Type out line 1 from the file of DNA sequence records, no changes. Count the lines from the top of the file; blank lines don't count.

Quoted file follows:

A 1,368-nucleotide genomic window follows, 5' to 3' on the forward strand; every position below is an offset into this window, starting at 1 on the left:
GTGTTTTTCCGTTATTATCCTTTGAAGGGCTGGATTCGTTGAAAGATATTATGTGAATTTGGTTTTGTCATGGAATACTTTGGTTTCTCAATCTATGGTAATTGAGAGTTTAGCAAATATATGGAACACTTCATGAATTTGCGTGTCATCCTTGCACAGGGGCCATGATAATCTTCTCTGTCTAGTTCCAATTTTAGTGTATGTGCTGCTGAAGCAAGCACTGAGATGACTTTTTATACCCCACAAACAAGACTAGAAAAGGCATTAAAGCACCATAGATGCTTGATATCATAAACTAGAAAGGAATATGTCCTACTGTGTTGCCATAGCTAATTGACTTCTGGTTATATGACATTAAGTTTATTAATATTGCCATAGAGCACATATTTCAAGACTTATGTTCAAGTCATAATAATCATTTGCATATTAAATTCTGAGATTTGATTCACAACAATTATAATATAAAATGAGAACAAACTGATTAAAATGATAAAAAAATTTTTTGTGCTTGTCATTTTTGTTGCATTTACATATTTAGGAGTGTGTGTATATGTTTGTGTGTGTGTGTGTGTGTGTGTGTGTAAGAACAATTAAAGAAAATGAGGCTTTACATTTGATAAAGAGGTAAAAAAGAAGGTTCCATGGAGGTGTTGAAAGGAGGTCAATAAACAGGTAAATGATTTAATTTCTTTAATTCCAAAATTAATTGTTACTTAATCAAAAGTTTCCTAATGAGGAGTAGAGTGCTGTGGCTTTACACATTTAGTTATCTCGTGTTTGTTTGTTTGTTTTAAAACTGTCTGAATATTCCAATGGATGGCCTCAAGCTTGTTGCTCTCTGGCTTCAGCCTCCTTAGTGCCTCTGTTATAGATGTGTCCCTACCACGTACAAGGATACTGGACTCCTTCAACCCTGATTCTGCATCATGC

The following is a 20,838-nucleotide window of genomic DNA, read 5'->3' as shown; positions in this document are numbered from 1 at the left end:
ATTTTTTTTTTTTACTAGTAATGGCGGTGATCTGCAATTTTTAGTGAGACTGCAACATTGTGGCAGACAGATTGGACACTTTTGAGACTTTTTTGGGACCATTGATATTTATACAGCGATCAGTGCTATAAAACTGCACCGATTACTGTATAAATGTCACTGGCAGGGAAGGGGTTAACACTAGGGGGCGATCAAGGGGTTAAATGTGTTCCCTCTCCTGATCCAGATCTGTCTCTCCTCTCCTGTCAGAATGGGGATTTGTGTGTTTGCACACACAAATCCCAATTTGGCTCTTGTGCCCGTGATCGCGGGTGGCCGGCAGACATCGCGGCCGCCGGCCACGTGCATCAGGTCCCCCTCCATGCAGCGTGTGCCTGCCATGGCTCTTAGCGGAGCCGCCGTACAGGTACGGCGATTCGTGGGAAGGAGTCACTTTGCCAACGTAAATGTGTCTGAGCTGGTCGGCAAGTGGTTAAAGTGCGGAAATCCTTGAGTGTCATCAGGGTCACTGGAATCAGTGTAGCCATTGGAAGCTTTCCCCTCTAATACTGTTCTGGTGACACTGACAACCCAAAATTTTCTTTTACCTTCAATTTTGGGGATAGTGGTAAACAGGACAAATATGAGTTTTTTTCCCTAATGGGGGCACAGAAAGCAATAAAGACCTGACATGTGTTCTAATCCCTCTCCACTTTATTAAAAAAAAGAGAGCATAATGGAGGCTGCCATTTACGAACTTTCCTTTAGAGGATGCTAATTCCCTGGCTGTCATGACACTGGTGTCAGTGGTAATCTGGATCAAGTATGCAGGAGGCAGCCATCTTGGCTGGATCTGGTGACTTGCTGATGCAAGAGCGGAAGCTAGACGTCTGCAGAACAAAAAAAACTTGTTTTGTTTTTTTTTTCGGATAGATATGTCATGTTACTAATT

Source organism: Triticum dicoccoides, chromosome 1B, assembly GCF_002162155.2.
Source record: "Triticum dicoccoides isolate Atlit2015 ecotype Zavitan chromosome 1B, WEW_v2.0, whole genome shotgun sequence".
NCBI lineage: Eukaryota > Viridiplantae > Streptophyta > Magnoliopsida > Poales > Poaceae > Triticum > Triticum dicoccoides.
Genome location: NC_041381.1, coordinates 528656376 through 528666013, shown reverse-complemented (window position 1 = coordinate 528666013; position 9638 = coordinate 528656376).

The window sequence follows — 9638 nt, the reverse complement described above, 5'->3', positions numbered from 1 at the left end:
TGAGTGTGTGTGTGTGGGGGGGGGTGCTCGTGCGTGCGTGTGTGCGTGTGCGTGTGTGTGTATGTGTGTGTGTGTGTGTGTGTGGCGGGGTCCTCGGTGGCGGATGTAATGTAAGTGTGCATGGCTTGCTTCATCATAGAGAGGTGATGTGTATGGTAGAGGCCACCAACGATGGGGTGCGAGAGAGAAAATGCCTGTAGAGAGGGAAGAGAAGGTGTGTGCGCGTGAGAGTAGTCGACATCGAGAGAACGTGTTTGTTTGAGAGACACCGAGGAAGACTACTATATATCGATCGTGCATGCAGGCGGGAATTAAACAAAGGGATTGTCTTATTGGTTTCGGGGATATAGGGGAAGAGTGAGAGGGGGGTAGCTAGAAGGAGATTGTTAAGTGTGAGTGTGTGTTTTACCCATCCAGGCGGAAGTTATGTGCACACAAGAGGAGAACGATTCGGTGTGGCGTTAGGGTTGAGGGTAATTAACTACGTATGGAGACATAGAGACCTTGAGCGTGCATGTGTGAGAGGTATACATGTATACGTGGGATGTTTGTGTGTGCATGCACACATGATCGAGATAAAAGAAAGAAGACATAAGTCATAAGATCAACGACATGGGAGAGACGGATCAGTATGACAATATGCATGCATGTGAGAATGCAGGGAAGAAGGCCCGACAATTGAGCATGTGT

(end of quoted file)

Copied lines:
A 1,368-nucleotide genomic window follows, 5' to 3' on the forward strand; every position below is an offset into this window, starting at 1 on the left: